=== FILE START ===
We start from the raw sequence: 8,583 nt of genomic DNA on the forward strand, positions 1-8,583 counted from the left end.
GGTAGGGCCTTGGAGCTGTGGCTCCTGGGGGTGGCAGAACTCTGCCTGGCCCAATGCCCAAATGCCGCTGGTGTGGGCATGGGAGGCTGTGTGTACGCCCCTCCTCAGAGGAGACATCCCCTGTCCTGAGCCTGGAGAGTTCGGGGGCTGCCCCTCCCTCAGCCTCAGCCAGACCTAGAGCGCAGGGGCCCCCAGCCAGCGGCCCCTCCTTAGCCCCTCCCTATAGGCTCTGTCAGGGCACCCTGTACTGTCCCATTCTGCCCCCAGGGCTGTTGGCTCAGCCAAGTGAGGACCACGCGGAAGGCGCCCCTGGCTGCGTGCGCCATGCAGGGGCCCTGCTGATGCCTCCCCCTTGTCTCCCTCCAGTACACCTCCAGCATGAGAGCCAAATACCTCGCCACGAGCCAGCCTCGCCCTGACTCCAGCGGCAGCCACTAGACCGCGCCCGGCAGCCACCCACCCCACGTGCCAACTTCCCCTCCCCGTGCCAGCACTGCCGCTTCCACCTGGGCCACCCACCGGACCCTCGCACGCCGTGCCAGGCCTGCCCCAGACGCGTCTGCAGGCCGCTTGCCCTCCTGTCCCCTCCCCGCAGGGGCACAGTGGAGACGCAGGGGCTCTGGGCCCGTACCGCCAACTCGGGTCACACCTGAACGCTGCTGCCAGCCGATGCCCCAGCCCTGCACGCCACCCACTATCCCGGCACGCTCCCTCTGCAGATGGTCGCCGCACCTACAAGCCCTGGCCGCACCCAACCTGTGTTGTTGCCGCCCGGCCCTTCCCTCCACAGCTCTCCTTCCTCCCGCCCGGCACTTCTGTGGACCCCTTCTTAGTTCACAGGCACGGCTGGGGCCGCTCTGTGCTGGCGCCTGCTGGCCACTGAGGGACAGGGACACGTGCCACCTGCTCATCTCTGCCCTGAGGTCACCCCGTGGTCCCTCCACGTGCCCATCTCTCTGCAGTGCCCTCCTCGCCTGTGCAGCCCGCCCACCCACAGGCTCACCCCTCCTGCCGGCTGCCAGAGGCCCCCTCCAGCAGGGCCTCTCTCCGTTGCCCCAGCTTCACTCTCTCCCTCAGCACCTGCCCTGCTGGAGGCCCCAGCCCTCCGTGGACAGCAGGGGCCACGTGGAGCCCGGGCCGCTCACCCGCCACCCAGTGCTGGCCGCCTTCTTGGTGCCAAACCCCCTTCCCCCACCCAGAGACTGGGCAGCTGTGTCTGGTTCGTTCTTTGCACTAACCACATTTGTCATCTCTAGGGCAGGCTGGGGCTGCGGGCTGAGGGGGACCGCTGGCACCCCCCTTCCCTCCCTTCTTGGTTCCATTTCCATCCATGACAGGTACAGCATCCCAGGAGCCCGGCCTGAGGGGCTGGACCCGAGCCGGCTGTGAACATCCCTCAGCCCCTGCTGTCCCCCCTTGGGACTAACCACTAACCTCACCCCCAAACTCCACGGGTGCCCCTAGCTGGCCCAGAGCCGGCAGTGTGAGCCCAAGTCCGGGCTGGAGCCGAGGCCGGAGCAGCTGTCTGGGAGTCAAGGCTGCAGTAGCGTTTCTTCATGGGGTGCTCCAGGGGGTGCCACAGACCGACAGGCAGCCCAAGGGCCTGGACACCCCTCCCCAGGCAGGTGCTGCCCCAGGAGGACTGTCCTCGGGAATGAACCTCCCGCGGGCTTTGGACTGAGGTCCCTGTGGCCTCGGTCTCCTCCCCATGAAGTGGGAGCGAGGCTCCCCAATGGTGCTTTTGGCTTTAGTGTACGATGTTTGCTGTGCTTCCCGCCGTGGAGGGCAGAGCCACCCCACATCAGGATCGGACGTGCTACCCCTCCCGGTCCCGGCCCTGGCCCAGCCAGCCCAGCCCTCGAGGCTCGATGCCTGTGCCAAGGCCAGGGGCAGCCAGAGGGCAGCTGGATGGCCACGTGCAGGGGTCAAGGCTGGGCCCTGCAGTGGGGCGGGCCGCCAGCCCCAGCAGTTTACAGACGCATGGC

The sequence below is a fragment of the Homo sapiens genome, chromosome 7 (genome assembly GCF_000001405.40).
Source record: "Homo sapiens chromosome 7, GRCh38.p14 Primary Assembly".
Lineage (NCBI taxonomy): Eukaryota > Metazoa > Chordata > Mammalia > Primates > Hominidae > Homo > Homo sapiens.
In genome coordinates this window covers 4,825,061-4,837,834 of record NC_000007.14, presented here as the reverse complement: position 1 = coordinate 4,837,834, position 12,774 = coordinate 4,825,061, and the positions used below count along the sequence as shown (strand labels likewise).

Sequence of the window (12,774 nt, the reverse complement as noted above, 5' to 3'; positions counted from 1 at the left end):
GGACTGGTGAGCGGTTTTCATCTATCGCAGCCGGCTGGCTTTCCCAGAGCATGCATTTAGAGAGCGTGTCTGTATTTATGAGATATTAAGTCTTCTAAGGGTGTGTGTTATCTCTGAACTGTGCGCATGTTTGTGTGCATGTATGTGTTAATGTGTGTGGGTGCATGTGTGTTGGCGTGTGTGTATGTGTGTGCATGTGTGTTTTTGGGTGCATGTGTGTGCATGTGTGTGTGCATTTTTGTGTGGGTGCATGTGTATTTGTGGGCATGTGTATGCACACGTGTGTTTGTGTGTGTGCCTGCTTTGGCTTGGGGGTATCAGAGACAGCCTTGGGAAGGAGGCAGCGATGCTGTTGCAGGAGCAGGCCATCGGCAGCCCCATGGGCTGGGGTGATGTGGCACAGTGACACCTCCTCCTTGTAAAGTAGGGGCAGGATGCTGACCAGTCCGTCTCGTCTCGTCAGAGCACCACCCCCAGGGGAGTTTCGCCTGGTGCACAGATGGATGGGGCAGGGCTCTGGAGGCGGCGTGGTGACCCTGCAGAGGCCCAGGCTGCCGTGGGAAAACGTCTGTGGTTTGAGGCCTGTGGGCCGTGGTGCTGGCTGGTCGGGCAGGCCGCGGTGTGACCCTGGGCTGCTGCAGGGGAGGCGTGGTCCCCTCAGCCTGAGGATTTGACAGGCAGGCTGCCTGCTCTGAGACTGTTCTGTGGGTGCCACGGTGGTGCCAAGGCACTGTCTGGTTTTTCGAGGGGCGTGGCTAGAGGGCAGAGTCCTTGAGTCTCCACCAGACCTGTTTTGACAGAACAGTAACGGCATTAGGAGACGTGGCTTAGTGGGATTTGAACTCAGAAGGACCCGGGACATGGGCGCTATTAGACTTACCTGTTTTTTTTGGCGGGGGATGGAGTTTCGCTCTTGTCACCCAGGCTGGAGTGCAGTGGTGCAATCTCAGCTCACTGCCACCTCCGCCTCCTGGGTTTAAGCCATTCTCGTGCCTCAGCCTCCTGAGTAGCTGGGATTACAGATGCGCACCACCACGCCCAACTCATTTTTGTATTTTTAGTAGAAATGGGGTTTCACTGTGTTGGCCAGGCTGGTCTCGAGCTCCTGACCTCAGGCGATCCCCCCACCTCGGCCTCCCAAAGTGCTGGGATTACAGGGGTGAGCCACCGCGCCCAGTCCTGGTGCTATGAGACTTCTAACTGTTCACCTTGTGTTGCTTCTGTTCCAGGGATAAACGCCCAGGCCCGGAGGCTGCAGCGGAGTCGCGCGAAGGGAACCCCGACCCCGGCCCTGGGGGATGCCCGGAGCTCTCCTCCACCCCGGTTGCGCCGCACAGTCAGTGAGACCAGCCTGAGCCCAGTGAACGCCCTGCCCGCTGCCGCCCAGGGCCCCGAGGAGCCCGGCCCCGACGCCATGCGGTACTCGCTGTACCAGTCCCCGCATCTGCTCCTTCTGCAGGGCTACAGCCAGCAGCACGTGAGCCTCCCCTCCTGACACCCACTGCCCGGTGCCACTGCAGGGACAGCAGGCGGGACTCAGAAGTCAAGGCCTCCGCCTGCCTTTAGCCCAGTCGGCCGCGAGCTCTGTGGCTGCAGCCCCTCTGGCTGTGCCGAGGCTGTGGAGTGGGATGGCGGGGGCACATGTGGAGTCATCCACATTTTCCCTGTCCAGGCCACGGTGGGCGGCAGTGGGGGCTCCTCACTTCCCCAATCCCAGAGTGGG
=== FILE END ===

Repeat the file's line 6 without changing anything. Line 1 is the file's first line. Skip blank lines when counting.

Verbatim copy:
In genome coordinates this window covers 4,825,061-4,837,834 of record NC_000007.14, presented here as the reverse complement: position 1 = coordinate 4,837,834, position 12,774 = coordinate 4,825,061, and the positions used below count along the sequence as shown (strand labels likewise).